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Micro Hydro Power (MHP) - Indonesia, Impact on Sustainability (Comparative Study)

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Overview

Energising Development (EnDev) Indonesia launched its second phase in 2009, known as EnDev2.
EnDev2’s objective was to:

  1. support sustainable access to modern energy services for rural communities in Indonesia and
  2. to consolidate the gained Micro Hydro Power (MHP) expertise for the counterpart and sector stakeholders.

Monitoring the provision of modern energy access is relatively straightforward however, sustainable access requires a long-term monitoring intervention ideally with comparison to a baseline.


About the Study

► Download "EnDev2 Impact on Sustainability - A Comparative Study (EnDev Indonesia 2013).pdf"

In April 2013, EnDev2 launched a study, as a means to commence with assessing the sustainability impacts of its support to Green PNPM(National Programme for Community Empowerment), by comparing its “success/failure” with other non-EnDev2 Micro Hydro Power (MHP) support initiatives against a set of sustainability factors. This “comparative study” was concluded in June 2013 and its findings are reported herein.

Objective and Research Question

The overall objective was to assess the hypothesis that “the EnDev2 concept improves the sustainability of off - grid MHP systems compared to other off - grid MHP support schemes in defined project areas of Indonesia”.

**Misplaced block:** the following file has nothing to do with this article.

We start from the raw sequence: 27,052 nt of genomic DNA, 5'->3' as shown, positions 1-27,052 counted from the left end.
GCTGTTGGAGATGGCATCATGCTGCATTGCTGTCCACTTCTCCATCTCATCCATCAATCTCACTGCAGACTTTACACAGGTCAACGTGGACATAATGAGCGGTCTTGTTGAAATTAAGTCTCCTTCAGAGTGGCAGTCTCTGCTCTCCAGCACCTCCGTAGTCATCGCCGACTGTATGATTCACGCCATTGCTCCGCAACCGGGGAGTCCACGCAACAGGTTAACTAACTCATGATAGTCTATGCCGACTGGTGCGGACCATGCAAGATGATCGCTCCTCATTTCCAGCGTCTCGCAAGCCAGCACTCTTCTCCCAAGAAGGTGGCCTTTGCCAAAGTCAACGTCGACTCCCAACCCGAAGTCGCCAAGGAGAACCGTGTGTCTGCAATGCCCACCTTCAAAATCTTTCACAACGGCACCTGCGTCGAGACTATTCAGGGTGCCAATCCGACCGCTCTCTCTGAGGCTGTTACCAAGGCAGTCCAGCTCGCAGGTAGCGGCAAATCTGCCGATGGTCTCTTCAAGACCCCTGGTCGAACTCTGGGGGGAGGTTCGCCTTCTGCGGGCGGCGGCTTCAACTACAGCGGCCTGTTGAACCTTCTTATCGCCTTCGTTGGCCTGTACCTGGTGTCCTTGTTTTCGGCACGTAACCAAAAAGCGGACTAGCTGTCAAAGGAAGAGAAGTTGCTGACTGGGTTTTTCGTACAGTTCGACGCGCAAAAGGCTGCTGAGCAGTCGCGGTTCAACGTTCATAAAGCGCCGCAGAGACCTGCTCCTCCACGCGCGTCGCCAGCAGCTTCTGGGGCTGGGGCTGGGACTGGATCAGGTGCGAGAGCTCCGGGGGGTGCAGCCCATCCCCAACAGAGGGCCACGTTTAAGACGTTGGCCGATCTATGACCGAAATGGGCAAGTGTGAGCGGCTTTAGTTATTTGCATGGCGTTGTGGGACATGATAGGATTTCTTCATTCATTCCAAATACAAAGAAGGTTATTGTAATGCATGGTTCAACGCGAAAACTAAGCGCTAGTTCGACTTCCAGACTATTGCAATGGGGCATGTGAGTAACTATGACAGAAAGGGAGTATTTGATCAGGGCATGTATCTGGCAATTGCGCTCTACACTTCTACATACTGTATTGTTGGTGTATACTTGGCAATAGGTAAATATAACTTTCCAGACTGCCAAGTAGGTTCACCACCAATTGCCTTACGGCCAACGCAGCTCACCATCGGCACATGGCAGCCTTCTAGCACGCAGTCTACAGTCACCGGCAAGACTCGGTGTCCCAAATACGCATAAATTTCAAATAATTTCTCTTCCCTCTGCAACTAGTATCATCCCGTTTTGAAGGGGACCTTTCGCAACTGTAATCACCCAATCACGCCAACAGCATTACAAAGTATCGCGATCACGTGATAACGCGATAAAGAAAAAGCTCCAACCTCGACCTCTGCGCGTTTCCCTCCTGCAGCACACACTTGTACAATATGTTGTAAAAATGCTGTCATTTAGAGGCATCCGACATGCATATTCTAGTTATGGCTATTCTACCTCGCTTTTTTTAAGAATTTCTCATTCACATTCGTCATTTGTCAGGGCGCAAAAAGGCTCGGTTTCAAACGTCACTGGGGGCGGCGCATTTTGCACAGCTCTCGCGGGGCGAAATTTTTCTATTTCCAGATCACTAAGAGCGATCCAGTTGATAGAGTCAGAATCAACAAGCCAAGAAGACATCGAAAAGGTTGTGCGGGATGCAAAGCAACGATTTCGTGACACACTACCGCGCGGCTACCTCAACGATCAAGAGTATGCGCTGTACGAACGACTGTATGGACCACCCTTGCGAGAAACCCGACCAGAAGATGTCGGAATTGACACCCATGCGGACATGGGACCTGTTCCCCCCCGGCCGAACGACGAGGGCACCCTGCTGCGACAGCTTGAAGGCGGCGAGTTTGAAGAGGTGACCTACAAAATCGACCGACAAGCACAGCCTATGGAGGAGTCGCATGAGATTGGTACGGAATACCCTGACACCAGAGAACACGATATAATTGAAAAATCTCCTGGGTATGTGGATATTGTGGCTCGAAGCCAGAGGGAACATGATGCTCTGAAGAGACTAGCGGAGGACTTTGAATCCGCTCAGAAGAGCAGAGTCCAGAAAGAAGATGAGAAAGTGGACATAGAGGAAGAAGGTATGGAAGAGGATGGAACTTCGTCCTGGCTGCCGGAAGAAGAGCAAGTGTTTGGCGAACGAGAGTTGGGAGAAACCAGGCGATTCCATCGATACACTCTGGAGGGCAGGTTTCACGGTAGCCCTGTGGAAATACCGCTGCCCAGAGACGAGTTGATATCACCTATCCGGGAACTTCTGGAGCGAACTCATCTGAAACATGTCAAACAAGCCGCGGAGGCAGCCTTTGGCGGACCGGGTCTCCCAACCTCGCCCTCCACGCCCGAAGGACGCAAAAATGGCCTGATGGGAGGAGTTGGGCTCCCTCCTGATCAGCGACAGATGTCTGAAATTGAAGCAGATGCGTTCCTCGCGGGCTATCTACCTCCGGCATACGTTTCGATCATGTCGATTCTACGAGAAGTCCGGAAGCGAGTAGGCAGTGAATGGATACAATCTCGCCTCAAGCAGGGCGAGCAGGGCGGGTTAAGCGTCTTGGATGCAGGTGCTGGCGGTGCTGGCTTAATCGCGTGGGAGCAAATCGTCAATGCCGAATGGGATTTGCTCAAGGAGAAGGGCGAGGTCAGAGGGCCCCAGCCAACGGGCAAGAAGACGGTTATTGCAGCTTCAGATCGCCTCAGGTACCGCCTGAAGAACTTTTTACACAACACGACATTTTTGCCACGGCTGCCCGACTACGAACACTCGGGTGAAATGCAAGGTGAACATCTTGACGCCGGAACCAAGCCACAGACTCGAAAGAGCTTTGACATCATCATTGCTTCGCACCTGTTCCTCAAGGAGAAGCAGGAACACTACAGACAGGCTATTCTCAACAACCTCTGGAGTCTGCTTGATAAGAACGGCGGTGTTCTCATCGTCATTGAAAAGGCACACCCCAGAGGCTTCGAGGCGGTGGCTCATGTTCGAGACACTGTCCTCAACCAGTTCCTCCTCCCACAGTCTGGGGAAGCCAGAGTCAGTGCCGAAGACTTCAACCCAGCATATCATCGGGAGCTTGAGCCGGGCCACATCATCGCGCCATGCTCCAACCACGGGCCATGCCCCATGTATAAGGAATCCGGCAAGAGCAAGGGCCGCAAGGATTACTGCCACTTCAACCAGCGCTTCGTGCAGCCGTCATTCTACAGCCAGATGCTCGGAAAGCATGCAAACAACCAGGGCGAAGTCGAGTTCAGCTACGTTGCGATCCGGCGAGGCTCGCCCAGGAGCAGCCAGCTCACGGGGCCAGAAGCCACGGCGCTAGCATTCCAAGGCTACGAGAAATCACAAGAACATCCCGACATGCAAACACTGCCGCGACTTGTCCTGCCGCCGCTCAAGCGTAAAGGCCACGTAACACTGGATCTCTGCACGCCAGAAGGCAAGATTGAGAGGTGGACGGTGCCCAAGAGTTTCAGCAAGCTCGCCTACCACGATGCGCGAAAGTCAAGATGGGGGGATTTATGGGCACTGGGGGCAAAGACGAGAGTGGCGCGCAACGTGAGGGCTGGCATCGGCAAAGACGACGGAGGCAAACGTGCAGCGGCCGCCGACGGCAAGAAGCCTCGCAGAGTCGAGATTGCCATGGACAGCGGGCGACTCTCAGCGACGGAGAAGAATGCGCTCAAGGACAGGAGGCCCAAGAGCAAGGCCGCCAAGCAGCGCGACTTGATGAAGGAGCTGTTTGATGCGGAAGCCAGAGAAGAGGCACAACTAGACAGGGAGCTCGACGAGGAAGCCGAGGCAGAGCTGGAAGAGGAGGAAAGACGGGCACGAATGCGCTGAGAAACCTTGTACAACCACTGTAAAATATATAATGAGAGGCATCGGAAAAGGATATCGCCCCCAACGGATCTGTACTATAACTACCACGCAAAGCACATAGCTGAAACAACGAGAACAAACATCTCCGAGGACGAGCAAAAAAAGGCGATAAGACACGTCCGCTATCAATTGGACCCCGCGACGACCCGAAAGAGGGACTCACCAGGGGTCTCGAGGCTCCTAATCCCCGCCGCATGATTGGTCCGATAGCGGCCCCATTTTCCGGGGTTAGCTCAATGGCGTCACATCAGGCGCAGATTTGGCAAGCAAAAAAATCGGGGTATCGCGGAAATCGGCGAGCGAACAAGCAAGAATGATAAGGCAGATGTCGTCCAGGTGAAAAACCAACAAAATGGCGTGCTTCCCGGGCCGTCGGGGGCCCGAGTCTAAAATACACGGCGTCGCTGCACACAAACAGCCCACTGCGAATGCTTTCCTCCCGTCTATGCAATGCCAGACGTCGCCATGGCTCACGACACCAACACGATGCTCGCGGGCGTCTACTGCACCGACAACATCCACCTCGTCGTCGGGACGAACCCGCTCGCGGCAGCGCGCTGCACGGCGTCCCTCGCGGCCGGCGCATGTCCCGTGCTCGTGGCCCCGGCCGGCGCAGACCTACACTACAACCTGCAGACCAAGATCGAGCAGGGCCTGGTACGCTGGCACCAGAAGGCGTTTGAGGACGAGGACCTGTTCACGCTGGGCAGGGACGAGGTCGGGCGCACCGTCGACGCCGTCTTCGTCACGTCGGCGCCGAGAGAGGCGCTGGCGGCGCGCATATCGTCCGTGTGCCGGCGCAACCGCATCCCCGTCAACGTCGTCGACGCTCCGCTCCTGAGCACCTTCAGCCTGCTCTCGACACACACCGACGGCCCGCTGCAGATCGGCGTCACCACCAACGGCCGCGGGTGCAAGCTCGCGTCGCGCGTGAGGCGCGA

This study was conducted as an investigation and comparison into the social, economic, environmental and technical sustainability of the MHP systems falling into and outside the EnDev 2 support scheme for selected areas in Sulawesi Selatan and Sulawesi arat. To test the hypothesis , a research question was formulated: “ Does the EnDev 2 concept improve the sustainability of the MHPs compared to other off - grid MHP schemes in Sulawesi? ”

This central question lead to four further deriva tive sub - questions on various aspects of sustainability:

  1. Technical sustainability: to what extent guarantee the design and the hardware of the installed MHP systems medium to long (ML) term operations while offering a high - quality output of electricity produced?
  2. Social sustainability: to what extent have the local communities (benefiting from the MHP systems) been involved and made active participants in order to guarantee the self - sustainability of the operations in the ML term?
  3. Economic sustainability: to what extent have economic considerations been addressed and actions put in place over the life cycle of the systems in order to maximize the economic sustainability of the MHP systems in the ML term?
  4. Environmental sustainability: to what extent have environmental boundaries been taken into consideration and their importance associated to the ML term operations of the MHP systems acknowledged?